For example, if you are developing an e-commerce destination, it is unrealistic to expect that you will be acquired as a result of your technology prowess, so it is probably useless and a very inefficient use of your time, talent and scarce resources to develop a platform from the ground up. A much more efficient use would be to simply aggregate technology and only develop the features that are key to your success. Your efforts should rally around building revenue.
And if your business is about social media, don’t distract your efforts by trying to build an unproven revenue model. Your efforts should be concentrated in obtaining traction. A lot of investors tend to think that having a revenue model is a requirement to success. I see many plans with unrealistic and unachievable revenue streams that are the results of such a mythical requirement. I believe that in certain cases, it is all about the number of users, and the business model is about having the lowest customer acquisition cost possible. I accept that this may take some educating.
If you now understand my drift and have a good idea of what can be your truthful exit scenario, then the next step is to understand who the possible realistic acquirers of your company can be. If you are a social media player and know that Google focuses their acquisition strategy around IP/technology, then most probably, no matter what you do, you will be of no interest to them. But if you are on your way to achieve significant traction, then identifying the number of companies that make acquisitions in your space should be fairly easy. The “exit strategy” is the knowing who that realistic potential acquirer is and the how to become visible to that acquirer. And achieve that visibility by focusing Marketing & Sales strategy towards that overarching goal. This means that if you are in the business of manufacturing hot dogs, and your possible acquirer is Oscar Mayer, make sure that you distribute your products through the same distribution channels.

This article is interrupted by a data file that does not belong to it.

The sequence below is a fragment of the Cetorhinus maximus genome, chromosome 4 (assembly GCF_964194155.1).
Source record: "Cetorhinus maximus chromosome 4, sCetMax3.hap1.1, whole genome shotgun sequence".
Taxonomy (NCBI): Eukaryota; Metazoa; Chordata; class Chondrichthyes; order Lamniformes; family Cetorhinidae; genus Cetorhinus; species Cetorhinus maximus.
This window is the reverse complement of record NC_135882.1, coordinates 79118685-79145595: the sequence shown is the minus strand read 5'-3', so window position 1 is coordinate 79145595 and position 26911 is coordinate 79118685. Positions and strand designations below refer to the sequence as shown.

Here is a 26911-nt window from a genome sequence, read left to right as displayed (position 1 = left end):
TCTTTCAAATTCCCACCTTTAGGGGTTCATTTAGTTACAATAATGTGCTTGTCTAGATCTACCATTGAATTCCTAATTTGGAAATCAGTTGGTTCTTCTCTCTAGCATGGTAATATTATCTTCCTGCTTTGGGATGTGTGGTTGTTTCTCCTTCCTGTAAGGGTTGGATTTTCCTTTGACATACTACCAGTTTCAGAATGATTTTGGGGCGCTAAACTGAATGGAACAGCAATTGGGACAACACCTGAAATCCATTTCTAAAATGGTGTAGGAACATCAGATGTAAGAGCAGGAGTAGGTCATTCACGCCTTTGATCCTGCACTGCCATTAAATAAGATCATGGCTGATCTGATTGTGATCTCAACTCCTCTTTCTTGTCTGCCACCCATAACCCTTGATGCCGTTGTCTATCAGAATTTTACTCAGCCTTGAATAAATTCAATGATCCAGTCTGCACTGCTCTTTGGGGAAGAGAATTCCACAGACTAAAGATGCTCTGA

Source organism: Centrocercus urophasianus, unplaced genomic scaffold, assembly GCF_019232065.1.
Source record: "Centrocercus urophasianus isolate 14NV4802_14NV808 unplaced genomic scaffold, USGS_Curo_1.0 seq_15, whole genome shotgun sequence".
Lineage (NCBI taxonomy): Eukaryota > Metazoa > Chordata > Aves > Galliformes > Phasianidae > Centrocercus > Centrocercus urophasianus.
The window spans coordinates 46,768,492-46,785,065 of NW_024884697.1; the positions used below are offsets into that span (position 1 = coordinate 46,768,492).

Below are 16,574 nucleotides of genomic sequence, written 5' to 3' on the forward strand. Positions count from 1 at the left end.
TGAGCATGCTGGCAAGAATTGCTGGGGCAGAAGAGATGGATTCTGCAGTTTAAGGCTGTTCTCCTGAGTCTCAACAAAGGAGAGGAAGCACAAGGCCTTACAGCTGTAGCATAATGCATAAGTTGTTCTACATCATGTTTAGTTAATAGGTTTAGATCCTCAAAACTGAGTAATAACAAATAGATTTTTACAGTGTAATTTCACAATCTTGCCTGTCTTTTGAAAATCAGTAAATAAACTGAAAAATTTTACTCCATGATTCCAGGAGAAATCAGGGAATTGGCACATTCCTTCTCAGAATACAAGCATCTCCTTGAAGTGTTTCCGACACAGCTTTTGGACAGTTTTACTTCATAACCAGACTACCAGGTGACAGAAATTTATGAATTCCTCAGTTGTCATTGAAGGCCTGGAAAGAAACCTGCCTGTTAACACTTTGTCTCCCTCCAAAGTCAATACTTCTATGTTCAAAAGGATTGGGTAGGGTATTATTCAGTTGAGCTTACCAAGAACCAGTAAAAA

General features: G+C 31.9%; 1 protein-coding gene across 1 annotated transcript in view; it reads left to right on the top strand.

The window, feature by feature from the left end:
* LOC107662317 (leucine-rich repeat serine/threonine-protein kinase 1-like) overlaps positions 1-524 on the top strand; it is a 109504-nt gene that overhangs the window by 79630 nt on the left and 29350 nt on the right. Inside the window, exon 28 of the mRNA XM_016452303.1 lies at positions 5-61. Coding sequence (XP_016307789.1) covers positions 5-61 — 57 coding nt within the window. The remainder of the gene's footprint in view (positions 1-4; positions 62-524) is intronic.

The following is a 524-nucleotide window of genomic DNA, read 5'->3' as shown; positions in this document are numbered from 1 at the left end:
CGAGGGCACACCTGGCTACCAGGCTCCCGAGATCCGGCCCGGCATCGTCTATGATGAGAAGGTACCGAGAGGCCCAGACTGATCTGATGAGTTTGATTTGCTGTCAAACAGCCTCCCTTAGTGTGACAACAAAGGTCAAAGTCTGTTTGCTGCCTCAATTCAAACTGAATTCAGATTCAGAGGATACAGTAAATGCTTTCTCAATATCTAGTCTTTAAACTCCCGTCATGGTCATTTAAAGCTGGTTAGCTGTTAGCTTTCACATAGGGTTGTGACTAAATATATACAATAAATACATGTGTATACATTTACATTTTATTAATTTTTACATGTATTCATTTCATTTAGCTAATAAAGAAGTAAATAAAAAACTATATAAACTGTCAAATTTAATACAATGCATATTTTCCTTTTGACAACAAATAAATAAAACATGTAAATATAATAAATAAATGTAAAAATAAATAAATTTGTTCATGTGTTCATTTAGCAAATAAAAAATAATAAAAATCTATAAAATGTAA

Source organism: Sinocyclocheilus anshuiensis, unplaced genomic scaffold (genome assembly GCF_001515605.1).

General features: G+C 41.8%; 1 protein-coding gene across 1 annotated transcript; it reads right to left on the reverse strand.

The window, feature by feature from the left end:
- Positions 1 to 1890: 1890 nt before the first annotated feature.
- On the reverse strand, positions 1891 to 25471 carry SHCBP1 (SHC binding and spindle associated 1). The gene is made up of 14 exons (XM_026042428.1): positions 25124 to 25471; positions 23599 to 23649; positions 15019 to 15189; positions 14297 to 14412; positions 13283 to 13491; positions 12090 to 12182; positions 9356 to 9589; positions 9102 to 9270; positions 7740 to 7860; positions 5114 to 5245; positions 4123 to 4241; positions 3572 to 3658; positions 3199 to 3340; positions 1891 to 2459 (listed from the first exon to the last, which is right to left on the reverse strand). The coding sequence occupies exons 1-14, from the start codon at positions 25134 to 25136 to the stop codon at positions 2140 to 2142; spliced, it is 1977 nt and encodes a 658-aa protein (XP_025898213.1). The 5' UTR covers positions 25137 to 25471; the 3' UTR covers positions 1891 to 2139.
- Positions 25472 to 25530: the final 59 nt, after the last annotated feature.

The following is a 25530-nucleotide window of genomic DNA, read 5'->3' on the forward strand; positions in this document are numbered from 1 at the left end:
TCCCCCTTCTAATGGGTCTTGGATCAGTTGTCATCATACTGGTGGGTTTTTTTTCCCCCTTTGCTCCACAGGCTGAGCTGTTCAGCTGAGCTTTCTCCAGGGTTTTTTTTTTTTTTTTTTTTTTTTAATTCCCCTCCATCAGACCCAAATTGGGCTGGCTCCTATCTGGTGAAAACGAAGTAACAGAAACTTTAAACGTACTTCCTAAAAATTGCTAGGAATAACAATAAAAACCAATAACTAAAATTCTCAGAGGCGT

Understanding and developing an “Exit Strategy” is by no means an easy task. It took me years of looking and planning and many personal experiences to finally get it. I hope that this article helps you in developing your own.
Ricardo Weisz is founder and president of NorthVest Company, which provides equity capital to early-stage entrepreneurial companies in Florida. He can be reached at firstname.lastname@example.org and at 305-903-3088.